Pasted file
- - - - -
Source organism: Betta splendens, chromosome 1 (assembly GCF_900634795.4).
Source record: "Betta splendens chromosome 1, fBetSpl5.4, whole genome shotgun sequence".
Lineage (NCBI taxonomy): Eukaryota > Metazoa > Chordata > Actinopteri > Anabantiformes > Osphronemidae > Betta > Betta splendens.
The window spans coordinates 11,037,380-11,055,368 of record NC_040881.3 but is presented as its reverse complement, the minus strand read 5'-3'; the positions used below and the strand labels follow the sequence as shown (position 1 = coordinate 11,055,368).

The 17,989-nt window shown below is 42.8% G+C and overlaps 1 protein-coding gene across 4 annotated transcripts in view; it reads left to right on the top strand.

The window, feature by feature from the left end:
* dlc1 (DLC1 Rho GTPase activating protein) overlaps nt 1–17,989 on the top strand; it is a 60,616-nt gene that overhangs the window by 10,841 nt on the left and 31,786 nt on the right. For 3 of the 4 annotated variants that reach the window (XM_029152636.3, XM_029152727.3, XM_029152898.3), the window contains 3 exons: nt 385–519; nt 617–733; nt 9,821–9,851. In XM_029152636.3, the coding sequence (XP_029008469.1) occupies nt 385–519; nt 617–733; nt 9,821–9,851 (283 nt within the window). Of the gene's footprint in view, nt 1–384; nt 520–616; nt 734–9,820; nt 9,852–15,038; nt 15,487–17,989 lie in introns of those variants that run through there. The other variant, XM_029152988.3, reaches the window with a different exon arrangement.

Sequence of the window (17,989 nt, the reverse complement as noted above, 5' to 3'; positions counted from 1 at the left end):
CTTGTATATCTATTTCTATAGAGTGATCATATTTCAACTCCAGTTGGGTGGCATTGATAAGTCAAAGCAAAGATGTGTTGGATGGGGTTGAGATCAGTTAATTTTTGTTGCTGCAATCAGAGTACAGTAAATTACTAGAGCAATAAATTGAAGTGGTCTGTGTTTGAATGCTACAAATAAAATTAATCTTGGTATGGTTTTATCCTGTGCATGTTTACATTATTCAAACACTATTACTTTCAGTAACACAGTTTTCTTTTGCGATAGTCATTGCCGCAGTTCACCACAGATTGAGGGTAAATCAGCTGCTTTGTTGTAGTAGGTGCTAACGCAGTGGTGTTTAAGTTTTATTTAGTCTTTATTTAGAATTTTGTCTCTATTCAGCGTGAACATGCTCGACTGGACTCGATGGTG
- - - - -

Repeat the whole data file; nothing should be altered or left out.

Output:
Source organism: Betta splendens, chromosome 1 (assembly GCF_900634795.4).
Source record: "Betta splendens chromosome 1, fBetSpl5.4, whole genome shotgun sequence".
Lineage (NCBI taxonomy): Eukaryota > Metazoa > Chordata > Actinopteri > Anabantiformes > Osphronemidae > Betta > Betta splendens.
The window spans coordinates 11,037,380-11,055,368 of record NC_040881.3 but is presented as its reverse complement, the minus strand read 5'-3'; the positions used below and the strand labels follow the sequence as shown (position 1 = coordinate 11,055,368).

The 17,989-nt window shown below is 42.8% G+C and overlaps 1 protein-coding gene across 4 annotated transcripts in view; it reads left to right on the top strand.

The window, feature by feature from the left end:
* dlc1 (DLC1 Rho GTPase activating protein) overlaps nt 1–17,989 on the top strand; it is a 60,616-nt gene that overhangs the window by 10,841 nt on the left and 31,786 nt on the right. For 3 of the 4 annotated variants that reach the window (XM_029152636.3, XM_029152727.3, XM_029152898.3), the window contains 3 exons: nt 385–519; nt 617–733; nt 9,821–9,851. In XM_029152636.3, the coding sequence (XP_029008469.1) occupies nt 385–519; nt 617–733; nt 9,821–9,851 (283 nt within the window). Of the gene's footprint in view, nt 1–384; nt 520–616; nt 734–9,820; nt 9,852–15,038; nt 15,487–17,989 lie in introns of those variants that run through there. The other variant, XM_029152988.3, reaches the window with a different exon arrangement.

Sequence of the window (17,989 nt, the reverse complement as noted above, 5' to 3'; positions counted from 1 at the left end):
CTTGTATATCTATTTCTATAGAGTGATCATATTTCAACTCCAGTTGGGTGGCATTGATAAGTCAAAGCAAAGATGTGTTGGATGGGGTTGAGATCAGTTAATTTTTGTTGCTGCAATCAGAGTACAGTAAATTACTAGAGCAATAAATTGAAGTGGTCTGTGTTTGAATGCTACAAATAAAATTAATCTTGGTATGGTTTTATCCTGTGCATGTTTACATTATTCAAACACTATTACTTTCAGTAACACAGTTTTCTTTTGCGATAGTCATTGCCGCAGTTCACCACAGATTGAGGGTAAATCAGCTGCTTTGTTGTAGTAGGTGCTAACGCAGTGGTGTTTAAGTTTTATTTAGTCTTTATTTAGAATTTTGTCTCTATTCAGCGTGAACATGCTCGACTGGACTCGATGGTG